When Jesus said in Matthew 6:14-15 that we cannot be forgiven if we do not forgive others, He was telling us two things: 1) not forgiving someone is disobedience to Him, and 2) we cannot see our own need for forgiveness if we keep anger and bitterness in our hearts. In essence, forgiving someone is more about our relationship with Jesus than with that person. 

How do we forgive when we do not feel like doing so? Forgiveness is a choice, not a feeling. We must choose to obey. It may be that we must say to Jesus, “I do not want to forgive because that makes what they did right, and it was not right! But I want to be near You more than I want to keep this anger, so I choose to forgive. Help me, Lord Jesus!” Then, the next time you remember what they did or you see them at church or anywhere else, you can simply say to Jesus, “I have given this to You, I will not take it back.” It will not be long before you realize you are free from the slavery of what this person did. You are free from anger and bitterness. You are free to do or say whatever Jesus asks you to say to them with peace in your heart (Philippians 4:7, and Luke 12:11-12).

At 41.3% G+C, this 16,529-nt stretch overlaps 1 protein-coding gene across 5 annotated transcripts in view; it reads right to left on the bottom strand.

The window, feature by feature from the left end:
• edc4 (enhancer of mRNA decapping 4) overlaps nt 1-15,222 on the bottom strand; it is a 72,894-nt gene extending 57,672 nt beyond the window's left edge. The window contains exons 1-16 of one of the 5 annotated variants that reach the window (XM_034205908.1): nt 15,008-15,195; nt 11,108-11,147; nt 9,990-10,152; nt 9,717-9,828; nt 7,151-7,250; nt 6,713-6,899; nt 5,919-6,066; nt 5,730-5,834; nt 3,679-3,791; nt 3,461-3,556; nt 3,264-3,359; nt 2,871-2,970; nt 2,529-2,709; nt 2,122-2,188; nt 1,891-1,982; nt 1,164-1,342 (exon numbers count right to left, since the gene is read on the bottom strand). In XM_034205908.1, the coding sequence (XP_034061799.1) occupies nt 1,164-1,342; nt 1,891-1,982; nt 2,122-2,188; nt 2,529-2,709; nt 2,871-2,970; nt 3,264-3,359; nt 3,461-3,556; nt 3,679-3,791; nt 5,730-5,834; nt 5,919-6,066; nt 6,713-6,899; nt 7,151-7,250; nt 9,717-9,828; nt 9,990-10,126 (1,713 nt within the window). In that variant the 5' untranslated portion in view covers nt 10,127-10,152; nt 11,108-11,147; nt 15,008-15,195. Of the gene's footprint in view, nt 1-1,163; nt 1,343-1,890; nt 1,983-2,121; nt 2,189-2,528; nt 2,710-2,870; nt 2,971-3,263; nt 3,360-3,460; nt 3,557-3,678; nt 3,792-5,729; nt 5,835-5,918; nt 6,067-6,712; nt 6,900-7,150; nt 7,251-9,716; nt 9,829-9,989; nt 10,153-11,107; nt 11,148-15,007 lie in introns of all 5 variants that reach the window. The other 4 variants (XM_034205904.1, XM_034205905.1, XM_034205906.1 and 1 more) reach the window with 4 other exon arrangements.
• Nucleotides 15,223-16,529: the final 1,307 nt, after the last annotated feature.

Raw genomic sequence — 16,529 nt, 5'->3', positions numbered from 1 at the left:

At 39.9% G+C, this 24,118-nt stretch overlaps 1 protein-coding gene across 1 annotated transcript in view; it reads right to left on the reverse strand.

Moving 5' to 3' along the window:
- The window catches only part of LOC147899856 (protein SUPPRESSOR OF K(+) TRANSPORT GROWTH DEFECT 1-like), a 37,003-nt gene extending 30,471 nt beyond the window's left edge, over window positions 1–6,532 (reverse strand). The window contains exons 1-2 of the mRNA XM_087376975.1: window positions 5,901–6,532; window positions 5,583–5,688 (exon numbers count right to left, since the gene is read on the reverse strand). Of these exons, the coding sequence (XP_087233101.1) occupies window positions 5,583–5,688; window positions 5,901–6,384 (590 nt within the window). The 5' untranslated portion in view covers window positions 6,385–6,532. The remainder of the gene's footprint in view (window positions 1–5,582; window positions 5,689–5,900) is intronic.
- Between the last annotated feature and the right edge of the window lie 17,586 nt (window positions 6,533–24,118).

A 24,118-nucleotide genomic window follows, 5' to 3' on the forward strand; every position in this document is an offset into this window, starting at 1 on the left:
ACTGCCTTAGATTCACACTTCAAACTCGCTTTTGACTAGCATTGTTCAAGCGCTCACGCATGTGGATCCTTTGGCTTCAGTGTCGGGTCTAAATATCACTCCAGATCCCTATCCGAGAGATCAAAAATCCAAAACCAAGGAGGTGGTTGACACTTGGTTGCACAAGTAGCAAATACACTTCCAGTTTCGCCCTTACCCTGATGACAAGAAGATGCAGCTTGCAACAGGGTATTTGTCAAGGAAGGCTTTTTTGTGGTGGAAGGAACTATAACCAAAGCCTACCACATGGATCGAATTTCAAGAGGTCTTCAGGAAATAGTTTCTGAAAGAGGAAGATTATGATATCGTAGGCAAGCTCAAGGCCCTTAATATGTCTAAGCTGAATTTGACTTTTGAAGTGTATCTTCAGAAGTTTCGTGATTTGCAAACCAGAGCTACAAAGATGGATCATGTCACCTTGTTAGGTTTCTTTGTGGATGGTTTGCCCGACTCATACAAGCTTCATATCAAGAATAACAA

Pray this week:
Lord Jesus, I have trouble forgiving ___ in my church. I choose to obey You because I need Your peace more than I need proof of being right or even worldly justice. I give this situation into Your hands; help me to leave it with You. Help me also to speak Your words to them so we may be reconciled to each other for the work of Your kingdom.
 

Who do you need to forgive and reconcile with?

Alan Zibluk Markethive Founding Member